Forecasting on the rise as uncertainty mounts


The forecasting market hasn’t had the smoothest growth, as it has struggled to dislodge Excel in the hearts and minds of finance teams. But there are stirrings of life and MHR Analytics’ Nick Felton has a theory about why.

“It’s uncertainty,” said Felton. “The adoption of forecasting is driven by the economy. After the financial crash of ‘08, we saw an uptick. Forward to now, we’re in a similar period of economic uncertainty.
“We have a potential number of scenarios that no one can tell us which way it will go. That's driving back into the businesses picking up on forecasting again. They need to model different outcomes in the future.”
According to Felton, MHR Analytics has seen its clientele increase at a steady clip as finance teams seek to tame uncertainty. One new client is Rachel Eade, the finance and operations director of St Pierre (formerly Carrs Foods), a Manchester-based international bakery business.
“We’ve had a lot of growth,” said Eade. “Our turnover has gone from a steady £21-22m a year (2014 to 2016), and it has eked up in increments. From £22m to £28m (2015), to £38m (2016), to £49m (2017). For 2018 we're going to report £69m.”
With this growth, said Eade, comes a risk of growing so quickly that your service to your customers deteriorates. This is primarily why St Pierre has chosen to invest in forecasting software now. 
“We need to forecast demand in order to provide meaningful forecasts to our suppliers across Europe. We source from 20-odd bakeries across Europe. We want to provide them with good forecasts so they can get their supply chains in gear to get those products to us.”
Add international suppliers into the mix, and this high growth environment defies the limits of a spreadsheet. “The sheer number of customers means it's difficult to handle that in Excel. Forecasting software makes it easier for you.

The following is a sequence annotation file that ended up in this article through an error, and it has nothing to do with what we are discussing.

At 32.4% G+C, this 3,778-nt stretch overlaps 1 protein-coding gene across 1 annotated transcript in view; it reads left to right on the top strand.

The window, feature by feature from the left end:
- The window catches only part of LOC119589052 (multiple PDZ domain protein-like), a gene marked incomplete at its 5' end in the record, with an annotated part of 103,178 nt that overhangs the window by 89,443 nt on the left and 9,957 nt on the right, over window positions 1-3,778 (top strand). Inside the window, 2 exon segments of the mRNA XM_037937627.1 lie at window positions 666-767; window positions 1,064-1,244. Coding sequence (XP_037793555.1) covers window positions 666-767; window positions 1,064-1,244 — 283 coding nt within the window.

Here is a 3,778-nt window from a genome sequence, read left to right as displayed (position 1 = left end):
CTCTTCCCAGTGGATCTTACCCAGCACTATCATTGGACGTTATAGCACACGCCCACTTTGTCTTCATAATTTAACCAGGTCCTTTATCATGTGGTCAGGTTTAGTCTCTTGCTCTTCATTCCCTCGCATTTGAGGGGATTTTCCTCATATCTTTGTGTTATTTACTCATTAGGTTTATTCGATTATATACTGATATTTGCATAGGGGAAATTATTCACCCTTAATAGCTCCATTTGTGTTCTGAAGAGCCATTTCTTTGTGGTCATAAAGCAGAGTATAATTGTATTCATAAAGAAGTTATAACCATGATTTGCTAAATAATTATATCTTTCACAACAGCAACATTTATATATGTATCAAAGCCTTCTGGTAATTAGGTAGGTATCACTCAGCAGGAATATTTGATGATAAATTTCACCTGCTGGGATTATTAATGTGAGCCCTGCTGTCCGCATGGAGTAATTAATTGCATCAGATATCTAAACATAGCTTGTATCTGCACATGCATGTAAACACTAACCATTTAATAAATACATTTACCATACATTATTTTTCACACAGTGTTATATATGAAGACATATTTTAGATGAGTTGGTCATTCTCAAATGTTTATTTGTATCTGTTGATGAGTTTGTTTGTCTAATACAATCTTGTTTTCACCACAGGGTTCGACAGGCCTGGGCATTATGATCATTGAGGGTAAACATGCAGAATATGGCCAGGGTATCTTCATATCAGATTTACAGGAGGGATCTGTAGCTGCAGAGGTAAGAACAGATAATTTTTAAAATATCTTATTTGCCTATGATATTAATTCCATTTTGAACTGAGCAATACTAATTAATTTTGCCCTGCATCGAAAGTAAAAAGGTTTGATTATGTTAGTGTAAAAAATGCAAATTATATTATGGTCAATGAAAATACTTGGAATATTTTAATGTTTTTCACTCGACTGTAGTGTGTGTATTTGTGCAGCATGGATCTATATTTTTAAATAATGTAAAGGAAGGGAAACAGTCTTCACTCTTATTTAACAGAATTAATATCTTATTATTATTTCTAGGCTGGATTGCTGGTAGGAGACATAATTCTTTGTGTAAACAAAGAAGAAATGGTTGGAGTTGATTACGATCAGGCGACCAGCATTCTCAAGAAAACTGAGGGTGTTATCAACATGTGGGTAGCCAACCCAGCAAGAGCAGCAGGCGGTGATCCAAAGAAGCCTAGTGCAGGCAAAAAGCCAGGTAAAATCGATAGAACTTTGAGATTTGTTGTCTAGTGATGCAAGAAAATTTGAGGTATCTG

“It provides functionality that makes it easy to track your forecasting against actuals and it allows you to automatically drag forecasts and tweak them up and down without having to go into every cell.”

Forecasting beyond the finance team

Both Eade and Felton talk about how forecasting is an organisational, rather than a solely finance based pursuit. 
“We have a number of forecasting sources in the business. In the UK, we have a number of account managers who'll look after different customer sectors. When you're looking at the multiples, if you've got a few large customers that's not too bad -- but we've grown a lot in the convenience sector. We've got a lot of small customers as well. And then we also get inputs from account managers in the US.”
When MHR implements forecasting software at a business, a large portion of the time is spent on enabling the entire business to partake. “Salespeople, production planners, HR people -- the lot,” said Felton. “If you've got a successful planning operation across the organisation, that's where you get value.”
Eade’s role, as FD, becomes more strategic and less administrative once the MHR implementation culminates in a month’s time. “I'll have a lot more visibility of our forecasts. We do forecast but the information is hidden away in all these spreadsheets.
“Right now, if I go to our finance team and ask 'I want to know what our sales to America will be?' they'll have to go away and look. Now the information will be live at my fingertips and it'll be simpler to track our performance against our forecasts.
“At the moment, your actuals are in your accounting system and the forecasts are in Excel. This brings everything together because the software has feeds from our accounting system.
“The software allows us to drill down and view things at different levels. We can look at the business as a whole or we can just look at the UK, or we can look at a brand or a sector. You can slice or dice the data to focus on specific areas of the business.”
Ultimately, said MHR’s Felton, there’s no end game to planning and forecasting. “It’s evolution, not revolution,” he said. “You should continue refining it and getting better at it. You should be learning and you should be getting more insight and trying more things.”

About Francois Badenhorst


Francois is a writer, editor and broadcaster specialising in business.


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